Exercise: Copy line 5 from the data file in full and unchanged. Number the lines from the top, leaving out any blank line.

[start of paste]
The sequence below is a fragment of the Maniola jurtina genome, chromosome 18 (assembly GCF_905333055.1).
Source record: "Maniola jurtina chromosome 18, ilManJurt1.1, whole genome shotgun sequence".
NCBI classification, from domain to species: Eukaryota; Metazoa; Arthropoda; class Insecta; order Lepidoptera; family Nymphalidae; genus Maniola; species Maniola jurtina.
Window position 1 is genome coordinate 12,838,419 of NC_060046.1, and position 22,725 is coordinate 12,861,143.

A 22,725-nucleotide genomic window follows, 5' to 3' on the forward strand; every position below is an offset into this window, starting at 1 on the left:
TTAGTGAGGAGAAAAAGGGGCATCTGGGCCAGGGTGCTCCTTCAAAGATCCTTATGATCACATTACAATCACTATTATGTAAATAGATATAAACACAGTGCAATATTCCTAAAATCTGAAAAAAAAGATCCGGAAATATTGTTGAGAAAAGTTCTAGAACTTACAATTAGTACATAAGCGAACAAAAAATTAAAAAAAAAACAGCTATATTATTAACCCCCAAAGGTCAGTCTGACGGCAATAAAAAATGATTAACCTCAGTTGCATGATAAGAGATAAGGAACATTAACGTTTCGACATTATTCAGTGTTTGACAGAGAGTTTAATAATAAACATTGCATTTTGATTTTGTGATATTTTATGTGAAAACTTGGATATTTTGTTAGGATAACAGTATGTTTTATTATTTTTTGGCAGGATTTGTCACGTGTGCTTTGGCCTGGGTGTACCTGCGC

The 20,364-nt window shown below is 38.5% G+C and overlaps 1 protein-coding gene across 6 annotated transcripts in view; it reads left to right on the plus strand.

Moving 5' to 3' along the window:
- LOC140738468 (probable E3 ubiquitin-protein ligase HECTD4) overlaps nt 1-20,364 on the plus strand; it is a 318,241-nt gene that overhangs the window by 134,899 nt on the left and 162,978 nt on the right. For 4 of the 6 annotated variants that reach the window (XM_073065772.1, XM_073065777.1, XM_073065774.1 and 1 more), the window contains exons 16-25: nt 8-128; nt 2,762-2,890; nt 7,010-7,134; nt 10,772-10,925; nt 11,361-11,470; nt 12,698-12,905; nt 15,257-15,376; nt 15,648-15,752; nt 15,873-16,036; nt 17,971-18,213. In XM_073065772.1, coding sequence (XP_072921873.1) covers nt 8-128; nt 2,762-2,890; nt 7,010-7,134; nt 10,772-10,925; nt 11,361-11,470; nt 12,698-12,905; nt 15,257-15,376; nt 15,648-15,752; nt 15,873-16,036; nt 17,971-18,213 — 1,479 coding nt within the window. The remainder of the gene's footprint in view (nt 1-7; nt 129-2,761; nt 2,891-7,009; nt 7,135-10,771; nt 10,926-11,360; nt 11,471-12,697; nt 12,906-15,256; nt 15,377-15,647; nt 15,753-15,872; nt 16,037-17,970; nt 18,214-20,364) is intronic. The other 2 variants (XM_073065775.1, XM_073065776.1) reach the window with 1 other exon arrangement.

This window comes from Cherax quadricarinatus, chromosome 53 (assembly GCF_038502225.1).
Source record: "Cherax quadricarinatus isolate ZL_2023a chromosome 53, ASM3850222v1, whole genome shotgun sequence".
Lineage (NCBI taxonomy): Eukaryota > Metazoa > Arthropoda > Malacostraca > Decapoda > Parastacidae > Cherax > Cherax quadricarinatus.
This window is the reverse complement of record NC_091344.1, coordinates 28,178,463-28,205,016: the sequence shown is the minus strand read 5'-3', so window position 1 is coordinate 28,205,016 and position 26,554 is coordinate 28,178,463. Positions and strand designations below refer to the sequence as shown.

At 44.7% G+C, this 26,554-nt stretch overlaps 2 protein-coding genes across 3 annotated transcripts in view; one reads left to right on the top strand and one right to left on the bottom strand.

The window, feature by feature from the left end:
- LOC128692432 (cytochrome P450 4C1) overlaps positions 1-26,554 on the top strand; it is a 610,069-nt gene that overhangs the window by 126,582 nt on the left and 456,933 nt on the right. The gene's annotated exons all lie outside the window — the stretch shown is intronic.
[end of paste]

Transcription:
A 22,725-nucleotide genomic window follows, 5' to 3' on the forward strand; every position below is an offset into this window, starting at 1 on the left: